There has been an explosion of concern about the use of computers to make decisions affecting humans, from hiring to lending approvals to setting prison terms. Many have pointed out that using computer programs to make these decisions may result in the propagation of biases or otherwise lead to undesirable outcomes. Many have called for increased transparency and others have called for algorithms to be tuned to produce more racially balanced outcomes. Attention to the problem is likely to grow as computers make increasingly important and sophisticated decisions in our daily lives. Drawing on both the computer science and legal literature on algorithmic fairness, this paper makes four major contributions to the debate over algorithmic discrimination. First, it provides a legal response to a recent flurry of work in computer science seeking to incorporate "fairness" in algorithmic decision-makers by demonstrating that legal rules generally apply in the form of side constraints, not fairness functions that can be optimized. Second, by looking at the problem through the lens of discrimination law, the paper recognizes that the problems posed by computational decisionmakers closely resemble the historical, institutional discrimination that discrimination law has evolved to control, a response to the claim that this problem is truly novel because it involves computerized decision-making. Third, the paper responds to calls for transparency in computational decision-making by demonstrating how transparency is unnecessary to providing accountability and that discrimination law itself provides a model for how to deal with cases of unfair algorithmic discrimination, with or without transparency. Fourth, the paper addresses a problem that has divided the literature on the topic: how to correct for discriminatory results produced by algorithms. Rather than seeing the problem as a binary one, I offer a third way, one that disaggregates the process of correcting algorithmic decision-makers into two separate decisions: a decision to reject an old process and a separate decision to adopt a new one. Those two decisions are subject to different legal requirements, providing added flexibility to firms and agencies seeking to avoid the worst kinds of discriminatory outcomes. Examples of disparate outcomes generated by algorithms combined with the novelty of computational decision-making are prompting many to push for new regulations to require algorithmic fairness. But, in the end, current discrimination law provides most of the answers for the wide variety of fairness-related claims likely to arise in the context of computational decision-makers, regardless of the specific technology underlying them.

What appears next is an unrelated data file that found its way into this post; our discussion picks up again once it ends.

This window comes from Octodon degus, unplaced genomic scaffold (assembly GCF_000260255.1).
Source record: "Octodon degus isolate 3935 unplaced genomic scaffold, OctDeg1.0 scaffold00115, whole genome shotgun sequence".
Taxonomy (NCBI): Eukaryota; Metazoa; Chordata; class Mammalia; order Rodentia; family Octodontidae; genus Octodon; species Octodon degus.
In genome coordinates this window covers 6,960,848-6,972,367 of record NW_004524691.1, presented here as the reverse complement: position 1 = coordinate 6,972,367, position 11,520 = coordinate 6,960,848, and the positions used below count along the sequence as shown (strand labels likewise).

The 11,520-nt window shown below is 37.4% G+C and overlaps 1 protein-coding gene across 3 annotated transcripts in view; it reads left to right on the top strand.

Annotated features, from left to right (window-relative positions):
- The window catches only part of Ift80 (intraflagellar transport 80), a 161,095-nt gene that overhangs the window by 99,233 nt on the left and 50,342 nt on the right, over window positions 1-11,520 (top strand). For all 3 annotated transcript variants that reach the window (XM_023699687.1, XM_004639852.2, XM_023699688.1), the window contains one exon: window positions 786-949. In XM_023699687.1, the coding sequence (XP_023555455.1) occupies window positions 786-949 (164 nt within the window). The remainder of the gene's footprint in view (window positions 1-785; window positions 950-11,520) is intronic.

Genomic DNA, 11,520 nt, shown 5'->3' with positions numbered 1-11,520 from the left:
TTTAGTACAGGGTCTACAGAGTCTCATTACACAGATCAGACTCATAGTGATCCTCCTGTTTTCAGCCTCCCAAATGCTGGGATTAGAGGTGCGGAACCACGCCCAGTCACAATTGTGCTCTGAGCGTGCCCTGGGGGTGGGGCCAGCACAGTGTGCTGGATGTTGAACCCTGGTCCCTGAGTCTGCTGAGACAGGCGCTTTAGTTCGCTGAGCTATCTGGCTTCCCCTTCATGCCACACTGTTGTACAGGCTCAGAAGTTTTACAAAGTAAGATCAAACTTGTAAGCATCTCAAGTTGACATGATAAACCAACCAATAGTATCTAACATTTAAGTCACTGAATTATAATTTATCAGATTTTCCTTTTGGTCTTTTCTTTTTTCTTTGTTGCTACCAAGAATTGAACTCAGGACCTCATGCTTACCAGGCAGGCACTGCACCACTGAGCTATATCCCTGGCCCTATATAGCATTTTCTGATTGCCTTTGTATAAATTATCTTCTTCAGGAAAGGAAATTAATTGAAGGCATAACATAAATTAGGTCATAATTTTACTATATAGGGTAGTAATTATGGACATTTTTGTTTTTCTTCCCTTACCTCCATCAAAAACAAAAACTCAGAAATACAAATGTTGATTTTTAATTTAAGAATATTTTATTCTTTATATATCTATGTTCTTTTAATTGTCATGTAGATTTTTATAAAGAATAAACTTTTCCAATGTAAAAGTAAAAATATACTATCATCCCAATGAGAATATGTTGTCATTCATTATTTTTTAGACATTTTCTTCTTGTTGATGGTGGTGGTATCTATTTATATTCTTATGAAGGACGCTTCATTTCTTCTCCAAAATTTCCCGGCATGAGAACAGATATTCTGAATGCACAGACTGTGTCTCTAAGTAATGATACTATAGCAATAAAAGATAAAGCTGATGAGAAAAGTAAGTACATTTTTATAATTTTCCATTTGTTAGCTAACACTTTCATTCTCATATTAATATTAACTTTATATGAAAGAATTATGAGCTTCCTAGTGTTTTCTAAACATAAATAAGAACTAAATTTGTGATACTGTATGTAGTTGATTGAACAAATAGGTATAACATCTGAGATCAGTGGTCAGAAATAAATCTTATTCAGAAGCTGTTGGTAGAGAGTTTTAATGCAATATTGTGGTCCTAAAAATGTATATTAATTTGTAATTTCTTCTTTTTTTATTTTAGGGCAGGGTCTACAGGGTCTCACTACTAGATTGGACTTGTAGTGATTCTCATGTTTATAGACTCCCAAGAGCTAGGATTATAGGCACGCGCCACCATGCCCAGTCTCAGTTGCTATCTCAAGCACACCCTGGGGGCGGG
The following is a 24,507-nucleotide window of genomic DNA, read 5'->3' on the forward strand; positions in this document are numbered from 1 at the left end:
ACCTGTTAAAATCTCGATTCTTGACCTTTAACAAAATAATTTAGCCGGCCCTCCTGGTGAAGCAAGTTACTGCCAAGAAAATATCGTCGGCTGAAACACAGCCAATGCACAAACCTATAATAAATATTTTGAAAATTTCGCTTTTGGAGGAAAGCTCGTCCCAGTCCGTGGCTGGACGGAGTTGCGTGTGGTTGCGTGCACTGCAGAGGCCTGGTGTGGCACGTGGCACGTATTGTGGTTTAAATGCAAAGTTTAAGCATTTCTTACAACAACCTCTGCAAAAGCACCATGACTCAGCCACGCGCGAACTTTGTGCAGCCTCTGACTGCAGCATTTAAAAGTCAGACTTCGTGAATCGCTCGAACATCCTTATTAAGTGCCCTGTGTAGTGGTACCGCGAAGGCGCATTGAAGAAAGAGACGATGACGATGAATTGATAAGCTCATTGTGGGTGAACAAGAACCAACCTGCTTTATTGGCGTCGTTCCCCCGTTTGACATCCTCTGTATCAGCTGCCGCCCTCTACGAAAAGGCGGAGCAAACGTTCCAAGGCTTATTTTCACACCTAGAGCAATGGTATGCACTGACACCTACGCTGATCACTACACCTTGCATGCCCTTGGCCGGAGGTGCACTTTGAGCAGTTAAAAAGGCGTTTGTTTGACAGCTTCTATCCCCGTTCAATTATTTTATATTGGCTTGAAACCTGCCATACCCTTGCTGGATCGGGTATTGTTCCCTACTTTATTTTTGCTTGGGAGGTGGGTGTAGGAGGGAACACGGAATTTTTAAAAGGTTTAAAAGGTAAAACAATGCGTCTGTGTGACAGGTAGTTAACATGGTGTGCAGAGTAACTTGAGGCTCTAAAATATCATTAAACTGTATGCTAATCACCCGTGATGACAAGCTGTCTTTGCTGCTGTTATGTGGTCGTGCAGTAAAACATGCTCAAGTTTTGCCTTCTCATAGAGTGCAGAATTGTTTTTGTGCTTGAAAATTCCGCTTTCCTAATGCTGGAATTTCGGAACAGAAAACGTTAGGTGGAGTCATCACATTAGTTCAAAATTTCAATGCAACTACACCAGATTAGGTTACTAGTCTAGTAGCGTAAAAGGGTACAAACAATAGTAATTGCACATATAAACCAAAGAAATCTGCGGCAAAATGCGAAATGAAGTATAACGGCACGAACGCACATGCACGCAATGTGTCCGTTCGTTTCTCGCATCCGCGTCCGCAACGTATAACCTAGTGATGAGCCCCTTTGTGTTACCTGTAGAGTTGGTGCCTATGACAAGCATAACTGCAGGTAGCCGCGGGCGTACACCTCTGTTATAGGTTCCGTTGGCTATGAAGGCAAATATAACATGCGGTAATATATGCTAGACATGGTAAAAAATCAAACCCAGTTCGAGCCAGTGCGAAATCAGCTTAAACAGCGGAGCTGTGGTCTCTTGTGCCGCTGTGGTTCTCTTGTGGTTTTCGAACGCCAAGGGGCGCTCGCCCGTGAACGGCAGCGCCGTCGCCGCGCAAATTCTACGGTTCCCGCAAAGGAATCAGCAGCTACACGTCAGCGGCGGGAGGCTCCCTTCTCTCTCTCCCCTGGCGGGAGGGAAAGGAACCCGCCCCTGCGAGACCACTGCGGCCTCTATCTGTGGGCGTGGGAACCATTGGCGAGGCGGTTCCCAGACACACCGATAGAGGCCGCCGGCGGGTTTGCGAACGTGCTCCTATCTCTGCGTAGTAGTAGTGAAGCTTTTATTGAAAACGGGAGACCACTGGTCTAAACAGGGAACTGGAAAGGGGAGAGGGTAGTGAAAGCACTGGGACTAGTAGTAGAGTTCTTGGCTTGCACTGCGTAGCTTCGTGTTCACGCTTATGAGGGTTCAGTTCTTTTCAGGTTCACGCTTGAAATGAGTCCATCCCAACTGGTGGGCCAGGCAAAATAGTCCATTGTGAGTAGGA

Thomas B. Nachbar,
Algorithmic Fairness, Algorithmic Discrimination,
48 Fla. St. U. L. Rev.